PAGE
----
As well as the subject of much newsroom snickering. Hadar notes that the pullout isn’t synonymous with the newsroom’s premier celebrity. “[Quinn is] one of several people who suggested that we do a special section,” says Hadar.

Quinn did not return calls for comment.

Dissent on Parade

Ever since President Bush started talking tough about Saddam Hussein, critics have questioned his priorities in singling out Iraq. What about North Korea, a creepy and hostile nation that has acknowledged having a nuclear weapons program? Or Saudi Arabia, a long-running dictatorship known for beheading citizens and abusing women? Why not change those regimes?

Well, now axis-of-evil watchers have a high-circulation publication that’s taken up their mantra: Parade. In its Feb. 16 issue, the magazine ranked Saddam Hussein only No. 3 on a scale of heinous dictators, behind King Fahd and Crown Prince Abdullah of Saudi Arabia and top-ranked strongman Kim Jong Il of North Korea. “He has allowed vast numbers of his citizens to starve to death. Since he assumed power, almost 300,000 North Koreans have fled to China to avoid food shortages,” reads the Parade story by David Wallechinsky.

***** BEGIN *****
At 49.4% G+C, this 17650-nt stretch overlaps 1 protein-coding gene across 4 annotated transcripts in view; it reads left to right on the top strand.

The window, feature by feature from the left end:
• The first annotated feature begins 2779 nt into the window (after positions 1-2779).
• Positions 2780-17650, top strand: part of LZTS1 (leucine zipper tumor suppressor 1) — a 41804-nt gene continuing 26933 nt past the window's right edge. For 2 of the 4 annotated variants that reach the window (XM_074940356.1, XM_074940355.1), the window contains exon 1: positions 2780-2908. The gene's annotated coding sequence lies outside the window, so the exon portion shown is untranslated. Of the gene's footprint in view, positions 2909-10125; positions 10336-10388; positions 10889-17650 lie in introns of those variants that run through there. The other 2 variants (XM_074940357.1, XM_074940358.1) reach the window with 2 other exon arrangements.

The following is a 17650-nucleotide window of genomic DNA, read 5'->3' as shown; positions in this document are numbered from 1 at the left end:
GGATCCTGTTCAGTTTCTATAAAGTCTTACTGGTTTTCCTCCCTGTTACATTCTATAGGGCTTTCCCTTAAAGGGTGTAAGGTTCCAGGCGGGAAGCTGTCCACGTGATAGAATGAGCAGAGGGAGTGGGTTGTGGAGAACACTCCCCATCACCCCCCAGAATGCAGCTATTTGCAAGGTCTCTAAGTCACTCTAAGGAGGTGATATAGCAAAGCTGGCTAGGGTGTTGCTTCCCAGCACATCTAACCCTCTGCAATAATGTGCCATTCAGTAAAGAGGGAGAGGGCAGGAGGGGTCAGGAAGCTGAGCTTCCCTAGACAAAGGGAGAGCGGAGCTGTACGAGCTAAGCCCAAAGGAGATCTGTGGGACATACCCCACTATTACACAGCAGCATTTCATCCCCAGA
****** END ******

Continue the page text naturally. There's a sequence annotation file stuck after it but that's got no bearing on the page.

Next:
That sort of dictatorial enterprise, reasons Parade, places Kim ahead of a guy like Saddam Hussein, who was “considered over the hill as a global-scale dictator until President George W. Bush began to promote his status as a threat to world peace.”

So Saddam is a mere creation of Dubya’s scare tactics? That’s a firmer indictment of Bush administration politics than you’ll read in most U.S. news outlets this side of the Nation. And according to Parade Editor-in-Chief Lee Kravitz, it’s not even intentional. “Believe me, we’re not taking a political stand by offering the piece,” says Kravitz. “It was to get people to talk among themselves.” Parade has a circulation of roughly 36 million.

Parade, an insert in about 340 Sunday papers nationwide, continued the anti-Bush drumbeat this past weekend, with a piece on income trends that attacked the administration’s new tax-cut proposal. “The White House frequently states that its latest tax-cut proposal would allow ’92 million Americans to keep an average of $1083 more of their own money.’ But that’s an average. Some…would keep more, others less. President Bush and Vice President Cheney, according to estimates by Bloomberg News Service, would keep an extra $44,500 and $327,000, respectively, on their reported taxable income.”

Says Kravitz: “We have writers who have a strong perspective and know how to communicate to a large audience, and that strikes a chord.” —Erik Wemple